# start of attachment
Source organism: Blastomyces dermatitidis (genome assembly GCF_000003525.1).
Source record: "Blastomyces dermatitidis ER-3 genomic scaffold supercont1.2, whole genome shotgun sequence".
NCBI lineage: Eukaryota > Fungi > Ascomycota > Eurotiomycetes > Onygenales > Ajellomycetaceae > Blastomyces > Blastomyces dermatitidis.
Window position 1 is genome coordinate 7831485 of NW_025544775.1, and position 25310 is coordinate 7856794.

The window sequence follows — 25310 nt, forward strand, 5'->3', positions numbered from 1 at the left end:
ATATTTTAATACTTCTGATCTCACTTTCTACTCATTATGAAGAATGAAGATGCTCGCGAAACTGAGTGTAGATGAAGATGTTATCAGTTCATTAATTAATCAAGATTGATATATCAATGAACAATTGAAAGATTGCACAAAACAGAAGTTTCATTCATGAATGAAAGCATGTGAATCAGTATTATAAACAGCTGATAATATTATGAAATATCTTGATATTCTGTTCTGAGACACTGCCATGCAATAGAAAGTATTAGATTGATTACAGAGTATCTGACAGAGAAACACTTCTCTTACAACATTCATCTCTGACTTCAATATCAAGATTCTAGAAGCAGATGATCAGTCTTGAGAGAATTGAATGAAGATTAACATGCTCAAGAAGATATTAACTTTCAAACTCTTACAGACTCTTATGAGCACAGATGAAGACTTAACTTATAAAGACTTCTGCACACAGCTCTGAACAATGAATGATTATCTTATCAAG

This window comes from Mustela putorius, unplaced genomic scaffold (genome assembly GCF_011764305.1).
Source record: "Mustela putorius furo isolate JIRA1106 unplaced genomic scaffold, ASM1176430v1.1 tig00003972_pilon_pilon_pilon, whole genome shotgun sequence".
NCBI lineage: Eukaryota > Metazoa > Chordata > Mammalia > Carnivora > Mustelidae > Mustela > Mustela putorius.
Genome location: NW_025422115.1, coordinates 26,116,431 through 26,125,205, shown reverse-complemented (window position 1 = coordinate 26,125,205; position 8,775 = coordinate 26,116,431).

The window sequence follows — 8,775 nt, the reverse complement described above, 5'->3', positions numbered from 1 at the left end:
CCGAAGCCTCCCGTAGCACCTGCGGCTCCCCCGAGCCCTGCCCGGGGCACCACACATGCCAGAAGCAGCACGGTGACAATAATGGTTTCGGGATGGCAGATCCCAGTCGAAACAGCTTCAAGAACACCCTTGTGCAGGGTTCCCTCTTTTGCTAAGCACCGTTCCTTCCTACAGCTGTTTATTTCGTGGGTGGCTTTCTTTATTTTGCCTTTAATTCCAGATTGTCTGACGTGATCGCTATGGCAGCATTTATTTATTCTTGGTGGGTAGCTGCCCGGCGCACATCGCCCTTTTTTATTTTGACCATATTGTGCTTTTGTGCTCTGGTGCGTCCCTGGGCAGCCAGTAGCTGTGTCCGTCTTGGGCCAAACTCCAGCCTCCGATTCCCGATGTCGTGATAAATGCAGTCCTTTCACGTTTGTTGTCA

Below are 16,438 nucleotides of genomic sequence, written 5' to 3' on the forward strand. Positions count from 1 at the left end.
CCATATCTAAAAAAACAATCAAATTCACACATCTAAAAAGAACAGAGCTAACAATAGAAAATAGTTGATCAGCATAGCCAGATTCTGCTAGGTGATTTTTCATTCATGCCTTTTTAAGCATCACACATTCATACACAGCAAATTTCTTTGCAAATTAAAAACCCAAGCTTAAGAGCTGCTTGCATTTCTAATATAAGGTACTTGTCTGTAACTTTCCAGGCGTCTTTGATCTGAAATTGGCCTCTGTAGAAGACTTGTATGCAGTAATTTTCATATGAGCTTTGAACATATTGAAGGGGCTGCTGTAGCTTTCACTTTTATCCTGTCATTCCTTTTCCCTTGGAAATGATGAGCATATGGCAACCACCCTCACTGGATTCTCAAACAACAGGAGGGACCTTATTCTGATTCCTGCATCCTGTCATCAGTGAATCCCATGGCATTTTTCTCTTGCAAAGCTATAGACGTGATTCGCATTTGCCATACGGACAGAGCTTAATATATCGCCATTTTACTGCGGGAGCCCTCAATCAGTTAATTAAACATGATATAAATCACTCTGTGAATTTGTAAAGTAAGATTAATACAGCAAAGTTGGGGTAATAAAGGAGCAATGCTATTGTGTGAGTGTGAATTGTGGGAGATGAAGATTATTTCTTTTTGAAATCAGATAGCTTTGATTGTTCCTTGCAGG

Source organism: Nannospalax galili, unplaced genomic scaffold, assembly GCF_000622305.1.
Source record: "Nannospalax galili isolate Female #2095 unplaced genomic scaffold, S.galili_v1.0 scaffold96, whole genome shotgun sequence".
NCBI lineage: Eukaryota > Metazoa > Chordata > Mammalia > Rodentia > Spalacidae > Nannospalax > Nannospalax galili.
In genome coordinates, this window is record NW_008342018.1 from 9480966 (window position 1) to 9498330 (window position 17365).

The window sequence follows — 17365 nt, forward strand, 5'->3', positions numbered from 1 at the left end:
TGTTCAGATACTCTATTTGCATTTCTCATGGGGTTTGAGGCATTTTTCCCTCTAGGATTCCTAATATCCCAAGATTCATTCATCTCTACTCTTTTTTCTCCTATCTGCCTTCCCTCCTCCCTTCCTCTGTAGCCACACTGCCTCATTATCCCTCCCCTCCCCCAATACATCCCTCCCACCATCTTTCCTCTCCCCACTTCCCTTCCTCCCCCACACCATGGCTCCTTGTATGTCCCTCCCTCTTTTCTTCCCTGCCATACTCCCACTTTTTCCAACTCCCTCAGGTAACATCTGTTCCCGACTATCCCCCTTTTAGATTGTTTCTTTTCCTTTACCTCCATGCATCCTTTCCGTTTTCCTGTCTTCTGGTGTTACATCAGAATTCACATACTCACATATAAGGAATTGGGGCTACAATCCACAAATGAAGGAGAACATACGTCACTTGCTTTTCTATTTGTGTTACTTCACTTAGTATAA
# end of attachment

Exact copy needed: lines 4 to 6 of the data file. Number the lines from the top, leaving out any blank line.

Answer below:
Window position 1 is genome coordinate 7831485 of NW_025544775.1, and position 25310 is coordinate 7856794.

The window sequence follows — 25310 nt, forward strand, 5'->3', positions numbered from 1 at the left end:
ATATTTTAATACTTCTGATCTCACTTTCTACTCATTATGAAGAATGAAGATGCTCGCGAAACTGAGTGTAGATGAAGATGTTATCAGTTCATTAATTAATCAAGATTGATATATCAATGAACAATTGAAAGATTGCACAAAACAGAAGTTTCATTCATGAATGAAAGCATGTGAATCAGTATTATAAACAGCTGATAATATTATGAAATATCTTGATATTCTGTTCTGAGACACTGCCATGCAATAGAAAGTATTAGATTGATTACAGAGTATCTGACAGAGAAACACTTCTCTTACAACATTCATCTCTGACTTCAATATCAAGATTCTAGAAGCAGATGATCAGTCTTGAGAGAATTGAATGAAGATTAACATGCTCAAGAAGATATTAACTTTCAAACTCTTACAGACTCTTATGAGCACAGATGAAGACTTAACTTATAAAGACTTCTGCACACAGCTCTGAACAATGAATGATTATCTTATCAAG